Bucks center Larry Sanders has missed the last six games due to — at first – the flu, but now “personal reasons,” according to head coach Jason Kidd. Gery Woelfel of the Racine Journal Times revealed today on Twitter that Sanders might not want to play basketball anymore, even though he’s in the first year of a four-year, $44 million contract.
Here’s the tweet that’s the doozy:
But there’s more. It seems friends of Sanders told Woelfel this summer they were concerned he was no longer committed to the game and wanted to explore other options, presumably away from the hardwood:
Which is why his current six-game absence could be a sign of something else. At first, Kidd and the team said Sanders had the “flu,” but now they’re claiming Sanders is inactive for “personal reasons,” like, say, not wanting to play basketball anymore.
Last summer, the Bucks tried to trade Sanders along with point guard Brandon Knight to the Pacers for Roy Hibbert.
But now, even though the Bucks are still shopping their big man, an NBA official tells Woelfel it’s going to be difficult to unload the unhappy center:
The craziest part about the whole story is that Sanders is in the first year of his four-year, $44 million deal. True, last season fell apart with reports of a nightclub incident led to missed time, and he was suspended for five games after testing positive for cannabis before saying publicly he believes in the salubrious effects of the plant. In truth, 2014 was really tough for Sanders, but we all thought he’d rebound this season.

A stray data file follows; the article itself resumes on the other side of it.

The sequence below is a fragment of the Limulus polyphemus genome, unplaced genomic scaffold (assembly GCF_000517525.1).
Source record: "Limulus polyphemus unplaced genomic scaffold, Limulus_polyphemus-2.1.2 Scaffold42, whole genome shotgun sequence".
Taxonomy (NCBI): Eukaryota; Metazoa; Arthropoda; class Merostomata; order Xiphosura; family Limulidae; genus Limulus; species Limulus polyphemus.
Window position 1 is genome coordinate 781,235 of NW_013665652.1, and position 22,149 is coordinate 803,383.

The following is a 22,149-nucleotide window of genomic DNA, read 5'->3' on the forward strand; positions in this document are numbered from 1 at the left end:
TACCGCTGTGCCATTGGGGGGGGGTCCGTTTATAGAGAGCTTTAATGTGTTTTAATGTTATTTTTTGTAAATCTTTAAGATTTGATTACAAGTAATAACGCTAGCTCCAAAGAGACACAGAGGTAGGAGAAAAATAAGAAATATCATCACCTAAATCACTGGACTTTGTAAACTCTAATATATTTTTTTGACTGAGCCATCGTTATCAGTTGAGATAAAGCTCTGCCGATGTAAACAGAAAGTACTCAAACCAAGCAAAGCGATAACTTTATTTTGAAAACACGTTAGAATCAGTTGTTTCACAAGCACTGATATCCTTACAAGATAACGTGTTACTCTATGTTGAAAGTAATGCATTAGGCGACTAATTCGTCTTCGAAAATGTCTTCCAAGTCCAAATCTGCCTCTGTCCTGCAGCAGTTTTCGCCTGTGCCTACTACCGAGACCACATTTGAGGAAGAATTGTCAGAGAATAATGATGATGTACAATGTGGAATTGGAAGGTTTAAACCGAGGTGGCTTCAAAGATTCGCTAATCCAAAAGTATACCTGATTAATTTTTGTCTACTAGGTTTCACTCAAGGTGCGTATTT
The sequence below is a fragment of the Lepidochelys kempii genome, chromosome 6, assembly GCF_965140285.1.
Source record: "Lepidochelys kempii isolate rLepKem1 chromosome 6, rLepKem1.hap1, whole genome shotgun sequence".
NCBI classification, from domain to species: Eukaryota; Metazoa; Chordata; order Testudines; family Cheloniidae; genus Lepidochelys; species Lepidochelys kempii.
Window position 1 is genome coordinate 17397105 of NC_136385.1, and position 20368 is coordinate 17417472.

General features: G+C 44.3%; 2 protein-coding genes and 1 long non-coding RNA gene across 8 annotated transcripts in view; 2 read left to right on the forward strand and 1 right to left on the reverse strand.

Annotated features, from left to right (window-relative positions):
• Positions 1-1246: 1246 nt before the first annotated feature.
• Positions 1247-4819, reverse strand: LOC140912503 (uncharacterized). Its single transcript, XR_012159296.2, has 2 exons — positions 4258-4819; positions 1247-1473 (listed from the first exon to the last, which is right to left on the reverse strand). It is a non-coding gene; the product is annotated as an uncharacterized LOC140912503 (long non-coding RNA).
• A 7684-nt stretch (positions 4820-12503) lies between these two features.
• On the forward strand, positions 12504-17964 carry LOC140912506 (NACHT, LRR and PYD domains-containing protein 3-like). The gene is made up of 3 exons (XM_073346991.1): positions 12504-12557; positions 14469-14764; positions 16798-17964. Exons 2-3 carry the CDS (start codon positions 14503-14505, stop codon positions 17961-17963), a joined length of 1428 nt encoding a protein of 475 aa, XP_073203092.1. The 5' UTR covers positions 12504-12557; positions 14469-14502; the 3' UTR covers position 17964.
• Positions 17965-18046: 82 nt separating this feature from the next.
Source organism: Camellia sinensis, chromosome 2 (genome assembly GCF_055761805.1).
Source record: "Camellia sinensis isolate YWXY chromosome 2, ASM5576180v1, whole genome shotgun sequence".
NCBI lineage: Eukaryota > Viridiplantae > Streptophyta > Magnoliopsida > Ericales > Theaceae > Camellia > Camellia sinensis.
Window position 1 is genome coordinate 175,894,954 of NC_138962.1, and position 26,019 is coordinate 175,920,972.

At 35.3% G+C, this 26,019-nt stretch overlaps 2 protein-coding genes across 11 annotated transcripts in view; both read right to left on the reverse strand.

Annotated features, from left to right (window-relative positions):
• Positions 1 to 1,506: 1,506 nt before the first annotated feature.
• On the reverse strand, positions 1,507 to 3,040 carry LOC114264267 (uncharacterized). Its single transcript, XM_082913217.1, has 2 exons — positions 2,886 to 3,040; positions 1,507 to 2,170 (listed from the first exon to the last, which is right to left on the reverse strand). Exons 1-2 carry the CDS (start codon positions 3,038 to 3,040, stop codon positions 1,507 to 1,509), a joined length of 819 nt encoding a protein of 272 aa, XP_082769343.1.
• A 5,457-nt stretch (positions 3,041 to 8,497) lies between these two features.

Averages of 7.3 points, 3.7 rebounds in 21.7 minutes are down from his embattled 2013-14 campaign, but he already has double (1.2) the number of defensive win shares in comparison to last season, so it’s not like he’s been totally ineffective. Still, this news only strengthens the notion he might not get over what’s been bothering him and again become a regular contributor on the floor while disregarding the notion by Woelfel that he doesn’t want to play basketball anymore.
We’ve always loved Sanders. Whether he was giving a thumbs up to every ref after getting tossed, or explaining to CBS Sports his defensive acumen, we always thought he was more erudite and nuanced an individual than the headlines might at first indicate.
Best of luck to him as he tries to figure out what works for him moving forward. If he’s legitimately unhappy on the court, then he should quit. But forfeiting the remainder of that $44 million deal might come back to bite him later in life. Many people would kill for the chance to be in Sanders’ size 18 sneakers, so it’s hard to empathize. That being said, whatever makes him happy, his fans should support; we just hope that also means we get to watch him play defense.
What do you think?
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